I am being stared at constantly - veiwed as an oddity, a celebrity even - & worryingly - a source of money. They are so poor here but have peace, abundant food - coconuts, papayas, mangos, bananas, fish - a veritable harvest from the ocean - and a way of life, uncomplicated and unchanged for many years - apart from superficially.

We visit another house, a few doors along the road, where Mayen's grandmother lives and then we take ourselves off for a walk down through coconut groves to the sea as it starts to rain gently.

We bring with us a fan from the house and eventually find shelter in a hollow underneath the roots of a coconut tree on the shore. Mayen, concerned that I get my shorts dirty on the rock I was about to sit on, as it was covered in ash from a recent fire that someone had lit there, placed the fan down for me to sit on. Of course, we left it behind when we went back to the house.

We talk and talk about our future - Mayen is noticeably happier now she's back at home.

Returning to the family house for the evening meal, I am shocked - considering I had been asked to pay for the feast - that I was only served a meagre chicken wing and a small spoonful of rice - while the others piled in - mostly eating with their hands - to helping after helping - I was frightened by the spectre of the golden goose again - later rationalising that I had just been offered a taster, in case I found it disagreeable. I awaited an invitation for more - as my rapidly emptied plate was signalling a very obvious message - but none came. I soon got the hang of things at meal times - just piling into the food - it was delicious - it was a celebration - a wonderful happy gathering of the tribe, the clan.

A thunderous storm was breaking - the most torrential rain and the loudest booming I had ever heard echoing around the hills.
There is an electronic keyboard tucked up against the wall in the room - really the house is just the one main room - kitchen at one end, dining space in the middle and lounge seating at the entrance by the front door. Other small rooms all adjoin this one, with just a curtain for privacy. The windows have no glass and electric fans try their hardest to cool us.

I decide to ask if I can play the keyboard and discover that Mayen's sister in law is a singer - she used to sing in bars in Manila - so we got going with one or two songs - he, he. I think Mayen was impressed - she likes to sing as well. Oh my goodness how I love that girl.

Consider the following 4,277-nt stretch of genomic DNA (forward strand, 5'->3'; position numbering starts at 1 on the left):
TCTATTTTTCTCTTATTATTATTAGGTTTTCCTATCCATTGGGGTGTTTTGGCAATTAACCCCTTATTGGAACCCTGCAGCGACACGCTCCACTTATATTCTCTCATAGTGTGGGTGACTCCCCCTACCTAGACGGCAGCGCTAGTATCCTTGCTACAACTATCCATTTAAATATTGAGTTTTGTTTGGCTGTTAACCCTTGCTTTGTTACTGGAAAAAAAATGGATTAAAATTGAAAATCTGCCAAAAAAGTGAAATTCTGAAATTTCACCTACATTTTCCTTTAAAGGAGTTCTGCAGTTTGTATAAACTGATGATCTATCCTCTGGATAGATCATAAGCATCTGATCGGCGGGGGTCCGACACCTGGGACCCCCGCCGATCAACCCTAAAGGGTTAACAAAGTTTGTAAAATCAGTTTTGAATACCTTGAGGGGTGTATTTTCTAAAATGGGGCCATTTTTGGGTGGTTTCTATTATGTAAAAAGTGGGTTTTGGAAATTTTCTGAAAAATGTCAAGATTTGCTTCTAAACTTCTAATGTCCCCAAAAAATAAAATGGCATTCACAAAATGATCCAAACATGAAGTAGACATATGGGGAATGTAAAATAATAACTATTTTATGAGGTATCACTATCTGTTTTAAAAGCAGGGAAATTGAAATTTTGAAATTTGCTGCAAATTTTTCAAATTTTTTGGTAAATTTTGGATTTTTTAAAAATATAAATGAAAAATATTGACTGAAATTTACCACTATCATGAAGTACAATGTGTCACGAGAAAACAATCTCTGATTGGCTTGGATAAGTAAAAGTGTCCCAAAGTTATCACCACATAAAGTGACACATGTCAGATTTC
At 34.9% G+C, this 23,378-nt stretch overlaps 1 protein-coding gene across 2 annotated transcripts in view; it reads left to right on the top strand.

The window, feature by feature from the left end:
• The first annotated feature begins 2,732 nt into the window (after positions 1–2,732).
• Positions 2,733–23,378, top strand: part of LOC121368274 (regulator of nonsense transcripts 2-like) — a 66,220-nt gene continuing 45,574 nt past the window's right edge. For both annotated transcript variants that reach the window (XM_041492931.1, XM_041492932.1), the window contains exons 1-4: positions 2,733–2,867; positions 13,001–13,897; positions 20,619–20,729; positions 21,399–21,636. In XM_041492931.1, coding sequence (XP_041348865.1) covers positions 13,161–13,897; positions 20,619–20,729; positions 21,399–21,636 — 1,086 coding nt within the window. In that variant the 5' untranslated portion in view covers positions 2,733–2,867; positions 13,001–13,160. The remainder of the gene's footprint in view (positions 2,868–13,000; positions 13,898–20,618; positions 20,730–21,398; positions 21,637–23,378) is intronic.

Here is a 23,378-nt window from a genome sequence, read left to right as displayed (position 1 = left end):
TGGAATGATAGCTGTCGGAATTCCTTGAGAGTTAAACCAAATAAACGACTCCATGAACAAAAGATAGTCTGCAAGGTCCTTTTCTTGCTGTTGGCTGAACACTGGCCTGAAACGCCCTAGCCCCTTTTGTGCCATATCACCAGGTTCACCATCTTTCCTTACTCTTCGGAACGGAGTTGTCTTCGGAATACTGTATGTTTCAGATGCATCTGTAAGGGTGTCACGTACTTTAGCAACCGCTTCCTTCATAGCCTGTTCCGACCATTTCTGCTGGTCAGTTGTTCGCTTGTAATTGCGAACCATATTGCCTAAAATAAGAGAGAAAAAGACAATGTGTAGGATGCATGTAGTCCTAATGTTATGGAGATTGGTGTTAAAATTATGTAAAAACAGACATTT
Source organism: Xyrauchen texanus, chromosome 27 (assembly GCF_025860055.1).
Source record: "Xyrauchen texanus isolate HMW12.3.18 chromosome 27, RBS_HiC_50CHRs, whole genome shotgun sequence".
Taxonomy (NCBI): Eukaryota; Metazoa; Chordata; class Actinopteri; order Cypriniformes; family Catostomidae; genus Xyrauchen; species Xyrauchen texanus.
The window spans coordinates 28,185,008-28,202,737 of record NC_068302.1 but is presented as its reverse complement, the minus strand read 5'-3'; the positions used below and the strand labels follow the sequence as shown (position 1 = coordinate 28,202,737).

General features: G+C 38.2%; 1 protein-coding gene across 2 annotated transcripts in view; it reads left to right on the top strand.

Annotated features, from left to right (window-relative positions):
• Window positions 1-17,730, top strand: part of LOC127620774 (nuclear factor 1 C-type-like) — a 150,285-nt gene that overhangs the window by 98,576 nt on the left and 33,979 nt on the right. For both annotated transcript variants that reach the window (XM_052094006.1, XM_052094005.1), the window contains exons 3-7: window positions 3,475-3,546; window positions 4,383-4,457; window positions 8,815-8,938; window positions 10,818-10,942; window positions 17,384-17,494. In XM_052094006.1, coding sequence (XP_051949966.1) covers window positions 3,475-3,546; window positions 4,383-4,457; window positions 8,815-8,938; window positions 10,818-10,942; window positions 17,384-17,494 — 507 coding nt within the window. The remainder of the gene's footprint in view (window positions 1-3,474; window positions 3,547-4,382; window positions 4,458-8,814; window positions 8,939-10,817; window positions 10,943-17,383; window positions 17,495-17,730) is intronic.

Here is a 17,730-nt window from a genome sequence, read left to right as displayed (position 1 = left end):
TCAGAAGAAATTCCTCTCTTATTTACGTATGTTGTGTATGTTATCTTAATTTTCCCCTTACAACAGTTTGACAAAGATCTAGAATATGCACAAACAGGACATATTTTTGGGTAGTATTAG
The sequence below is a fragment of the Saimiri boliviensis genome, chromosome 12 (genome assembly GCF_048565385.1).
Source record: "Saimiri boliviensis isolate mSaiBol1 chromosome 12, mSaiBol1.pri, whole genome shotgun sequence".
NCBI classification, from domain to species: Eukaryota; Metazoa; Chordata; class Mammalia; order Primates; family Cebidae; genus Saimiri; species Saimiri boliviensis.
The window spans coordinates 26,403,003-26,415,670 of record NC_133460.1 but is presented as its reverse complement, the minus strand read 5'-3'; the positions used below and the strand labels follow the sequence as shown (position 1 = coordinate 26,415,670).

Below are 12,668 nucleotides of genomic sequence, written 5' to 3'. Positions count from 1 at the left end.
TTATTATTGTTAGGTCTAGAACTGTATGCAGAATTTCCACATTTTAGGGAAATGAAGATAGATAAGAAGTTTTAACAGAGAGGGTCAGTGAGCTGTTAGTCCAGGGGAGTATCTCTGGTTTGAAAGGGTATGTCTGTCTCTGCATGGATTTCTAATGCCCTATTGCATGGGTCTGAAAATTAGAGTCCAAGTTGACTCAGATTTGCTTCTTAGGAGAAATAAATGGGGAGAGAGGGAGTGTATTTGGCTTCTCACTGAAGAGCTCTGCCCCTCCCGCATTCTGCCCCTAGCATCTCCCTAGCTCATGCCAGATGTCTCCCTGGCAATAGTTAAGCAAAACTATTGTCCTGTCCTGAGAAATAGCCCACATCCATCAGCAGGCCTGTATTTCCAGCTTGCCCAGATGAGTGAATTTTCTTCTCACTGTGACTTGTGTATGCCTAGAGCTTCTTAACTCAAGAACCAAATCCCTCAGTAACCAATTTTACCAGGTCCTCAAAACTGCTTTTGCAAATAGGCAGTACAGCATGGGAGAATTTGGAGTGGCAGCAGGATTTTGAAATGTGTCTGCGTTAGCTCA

The storm passes in time for our motorbike ride back to where we are staying - and a mercifully refreshing ride it is, to be blasted and buffeted by the air as we are driven along through the night - dogs asleep on the still warm road surface don't flinch or move out of the way.

We shower before we retire - outside the house I enquire of Mayen if we are sharing the same bed - yes is the answer - but we must keep silent with our passions.
The shower was an open plastic dustbin filled with water at those times of day when it's available - a small plastic saucepan with which to dowse oneself - simple but effective - I notice no toilet paper is available - so it's dowsing all round then - I'll soon get the hang of this.

I help Mayen's mother erect the mosquito net around our bed "Only in the Philippines" she said repeatedly - in an amused tone - we chuckled together. I think that generally there was a feeling of embarrassment, for their skills at speaking English, for the unfinished build quality of their homes and by an overall concern that I would be comparing it all to the "luxurious" standards of the western world.
Well, to be quite honest, we are spoilt rotten - we don't know half the hardships these people have, we take things so much for granted - all our amenities and facilities and we still are so ready to complain.
This is a really refreshing change - the sort of feeling you get when camping - making do, making the most out of things - they're only superficial things after all - life is about happiness, babies and food - only in the Philippines. Mayen and I get tearful in bed - contemplating that final hour when we have to say goodbye - it is too unbearable - we refuse to think about it - it will just happen in its own present - bahala na.

I hold a fragile cup in trembling hands,
Its content, this life's greatest treasure,
Fearful lest one drop be spilled,
The loving cup, once passed, demands
Of care and trust, beyond all measure,
Until each thirsting heart is filled.

Click the flags to read about all the alarm bells.


Tim Cumperhttp://www.bebo.com/Ellumbra